An open letter to ANZ: Be better

ANZ made a mistake with its 'Love Speech' campaign, argues Paul Scarf in this open letter to the bank. As he says, a marginalised community can reclaim slurs - a corporation can’t. 

Dear ANZ,

Thank you for being an ally to the LGBTQ+ community for the past 15 years. Your support in lending your platform and resources to promote equality should be commended. The way you have encouraged openness and diversity within your workplace is admirable. 

But your most recent campaign “Love Speech” is one of the most hurtful and triggering campaigns I – as a gay man – and fellow friends who identify as trans, lesbian, queer and bi, have seen in a long time (and that’s saying something considering the onslaught of tone-deaf advertising we endured throughout the same-sex marriage plebiscite).

I’m writing this not to cancel you or shame your campaign. I’m writing this as a plea for you to do better. 

I understand you sought views from members of the community on this campaign before launching, but you are dealing with hate speech which is hurtful and dangerous. 

Dredging up the hurt caused by these slurs is not a progressive way of supporting a community that has been vilified for centuries. 

Let me break it down for you.

Having a piece of advertising that says “TRANS PEOPLE ARE SICK OF BEING SOOOOO FABULOUS” does three things.

Firstly, it revives decades of memories of bullying, non-acceptance, and of the hate that the community still has to put up with on a daily basis. 

Secondly, it’s reductive to attempt to create a positive out of something so hateful; promoting a flippant, 2D view of the trans experience in the process. Trans people don’t actually speak like they are on Rupaul’s Drag Race. 

And thirdly, you are perpetuating a stigma that already exists in society. Your role as an ally is to help progress the conversation, not add fuel to a damaging narrative that is still prominent today. 

Now, onto your video – and I should start by saying that I commend all the individuals in this video for their openness and bravery to reclaim those words.  

But having members of the LGBTQ+ community speak the awful, derogatory words that they have been called can give the impression to the general public that these words are acceptable.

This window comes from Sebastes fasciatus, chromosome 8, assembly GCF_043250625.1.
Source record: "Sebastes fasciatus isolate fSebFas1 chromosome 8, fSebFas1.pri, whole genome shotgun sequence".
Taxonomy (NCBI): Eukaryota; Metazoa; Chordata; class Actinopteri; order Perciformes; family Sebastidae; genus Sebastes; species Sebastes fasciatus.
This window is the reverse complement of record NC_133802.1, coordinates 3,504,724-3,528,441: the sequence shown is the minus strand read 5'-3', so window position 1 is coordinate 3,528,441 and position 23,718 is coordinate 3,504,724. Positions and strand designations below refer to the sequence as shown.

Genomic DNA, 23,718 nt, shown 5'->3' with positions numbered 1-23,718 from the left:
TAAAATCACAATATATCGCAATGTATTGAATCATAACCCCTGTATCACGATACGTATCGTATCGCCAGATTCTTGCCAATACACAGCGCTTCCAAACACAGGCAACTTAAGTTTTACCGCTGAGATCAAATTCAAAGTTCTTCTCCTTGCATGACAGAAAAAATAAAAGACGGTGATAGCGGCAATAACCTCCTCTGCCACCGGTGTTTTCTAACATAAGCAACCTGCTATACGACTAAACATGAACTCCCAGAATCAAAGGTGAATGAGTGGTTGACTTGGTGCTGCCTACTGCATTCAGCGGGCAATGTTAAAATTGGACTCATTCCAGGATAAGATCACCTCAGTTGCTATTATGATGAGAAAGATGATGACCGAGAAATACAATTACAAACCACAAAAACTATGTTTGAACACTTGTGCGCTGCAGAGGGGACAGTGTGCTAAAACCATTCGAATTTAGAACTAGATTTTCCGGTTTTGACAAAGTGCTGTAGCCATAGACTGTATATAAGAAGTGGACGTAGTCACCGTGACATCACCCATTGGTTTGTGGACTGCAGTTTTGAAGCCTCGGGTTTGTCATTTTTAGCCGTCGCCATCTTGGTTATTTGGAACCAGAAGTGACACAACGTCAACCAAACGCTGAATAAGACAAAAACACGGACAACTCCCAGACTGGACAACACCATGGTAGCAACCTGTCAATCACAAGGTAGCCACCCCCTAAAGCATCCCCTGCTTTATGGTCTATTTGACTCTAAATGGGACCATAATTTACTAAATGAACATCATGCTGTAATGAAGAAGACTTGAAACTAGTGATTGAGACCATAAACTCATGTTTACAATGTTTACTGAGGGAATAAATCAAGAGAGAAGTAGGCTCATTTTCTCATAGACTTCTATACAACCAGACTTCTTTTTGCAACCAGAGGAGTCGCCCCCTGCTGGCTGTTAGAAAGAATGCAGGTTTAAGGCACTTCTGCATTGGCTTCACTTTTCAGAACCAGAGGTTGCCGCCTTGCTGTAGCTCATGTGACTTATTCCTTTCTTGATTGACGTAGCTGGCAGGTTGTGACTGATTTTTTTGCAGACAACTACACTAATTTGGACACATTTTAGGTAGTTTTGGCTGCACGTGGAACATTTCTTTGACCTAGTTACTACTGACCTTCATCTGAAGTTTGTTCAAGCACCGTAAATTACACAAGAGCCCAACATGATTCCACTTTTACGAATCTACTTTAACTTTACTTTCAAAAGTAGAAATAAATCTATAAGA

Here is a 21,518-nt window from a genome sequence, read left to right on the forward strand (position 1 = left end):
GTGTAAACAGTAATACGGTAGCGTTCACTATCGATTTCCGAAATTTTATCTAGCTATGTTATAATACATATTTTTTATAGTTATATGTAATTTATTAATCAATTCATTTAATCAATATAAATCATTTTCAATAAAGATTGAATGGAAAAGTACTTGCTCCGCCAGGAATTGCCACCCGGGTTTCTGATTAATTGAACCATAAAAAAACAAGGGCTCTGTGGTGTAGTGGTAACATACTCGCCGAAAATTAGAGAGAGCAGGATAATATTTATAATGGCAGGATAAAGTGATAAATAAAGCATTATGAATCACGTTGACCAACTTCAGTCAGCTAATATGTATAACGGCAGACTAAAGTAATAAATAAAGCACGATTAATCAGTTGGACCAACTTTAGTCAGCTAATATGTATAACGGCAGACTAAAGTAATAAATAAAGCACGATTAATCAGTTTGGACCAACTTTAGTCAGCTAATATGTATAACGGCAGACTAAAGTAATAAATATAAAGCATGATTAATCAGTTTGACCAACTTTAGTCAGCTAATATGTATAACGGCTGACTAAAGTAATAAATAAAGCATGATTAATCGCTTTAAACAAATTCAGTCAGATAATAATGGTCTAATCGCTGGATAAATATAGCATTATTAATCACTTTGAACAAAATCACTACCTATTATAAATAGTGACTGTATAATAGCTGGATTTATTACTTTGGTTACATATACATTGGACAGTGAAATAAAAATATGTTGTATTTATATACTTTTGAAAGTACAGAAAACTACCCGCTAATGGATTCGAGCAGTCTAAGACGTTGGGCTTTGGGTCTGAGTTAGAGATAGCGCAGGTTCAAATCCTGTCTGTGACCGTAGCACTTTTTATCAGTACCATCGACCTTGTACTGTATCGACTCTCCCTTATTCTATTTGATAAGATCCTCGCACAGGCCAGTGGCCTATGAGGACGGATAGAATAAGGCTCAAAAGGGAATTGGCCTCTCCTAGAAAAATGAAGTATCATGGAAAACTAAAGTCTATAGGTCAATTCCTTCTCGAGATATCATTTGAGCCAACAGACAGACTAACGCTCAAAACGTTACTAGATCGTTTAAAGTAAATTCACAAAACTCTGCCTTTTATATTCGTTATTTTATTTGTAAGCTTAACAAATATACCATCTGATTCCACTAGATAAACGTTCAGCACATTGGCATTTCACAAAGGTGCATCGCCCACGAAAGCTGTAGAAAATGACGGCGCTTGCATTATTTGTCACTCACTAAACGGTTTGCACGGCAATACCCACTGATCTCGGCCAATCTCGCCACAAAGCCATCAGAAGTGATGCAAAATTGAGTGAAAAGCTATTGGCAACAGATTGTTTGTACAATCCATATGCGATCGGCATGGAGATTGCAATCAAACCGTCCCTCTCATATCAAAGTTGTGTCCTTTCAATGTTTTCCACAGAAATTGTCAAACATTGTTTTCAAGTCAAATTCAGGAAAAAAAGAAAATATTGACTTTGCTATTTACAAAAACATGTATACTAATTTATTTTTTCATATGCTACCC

Hearing them without any kind of censorship is hurtful and extremely triggering for people who have been bullied and continue to be singled out and alienated by complete strangers on the street.  

You have said it yourselves – words hurt. But covering them with emojis or rainbows is a cheap gimmick that does nothing to actually address the cause of the problem. 

You know what does address the problem? Lobbying government on anti-bullying programs that help children who are struggling with their identity and sexuality.

The naivety in creating an online glossary to combat hate speech blowing up slurs in HUGE LETTERS is staggering. What homophobic or transphobic person is going to read this and curb their actions?

Walking down Oxford Street, there is a huge billboard that reads BOYS SHOULD NEVER WEAR DRESSES WITHOUT A KILLER PAIR OF HEELS. Do you think an 11-year-old boy struggling with their identity really wants to feel alienated or different? 

Who is this campaign targeting? If you want to educate straight cis people about equality, now is not the time. This time of year is about celebrating marginalised people and making them feel welcome. Not reminding them how ‘different’ society views them. 

I understand what you are trying to achieve with this campaign, but it does not welcome the LGBTQ+ community or make us feel a sense of pride which we all should be feeling at this time of celebration. 

But I think what hurts the most is that there are so many issues this campaign could have promoted – the blueprint was already on the Mardi Gras website. Acknowledgement of First Nations people and culture. Affirming trans and gender-diverse identities. Respect for the pioneers of the past, having the big conversations of today, inspiring the leaders of the future. Shining a spotlight on LGBTQ+ rights across the Asia-Pacific region. Inclusion, empathy, sustainability, belonging. 

Out of all these important issues presented on a silver platter for you, you chose to create a campaign that divides.

A marginalised community can reclaim slurs – a corporation can’t. 

This campaign has triggered years of being bullied for just being me. But I understand that we all make mistakes. So please ANZ, I implore you to just do better next time. 


Paul (a privileged, white, cis, gay male working in media who lives in Sydney and needed to voice my concerns and those of my LGBTQIA+ family)

Paul Scarf is strategy director at Alchemy One


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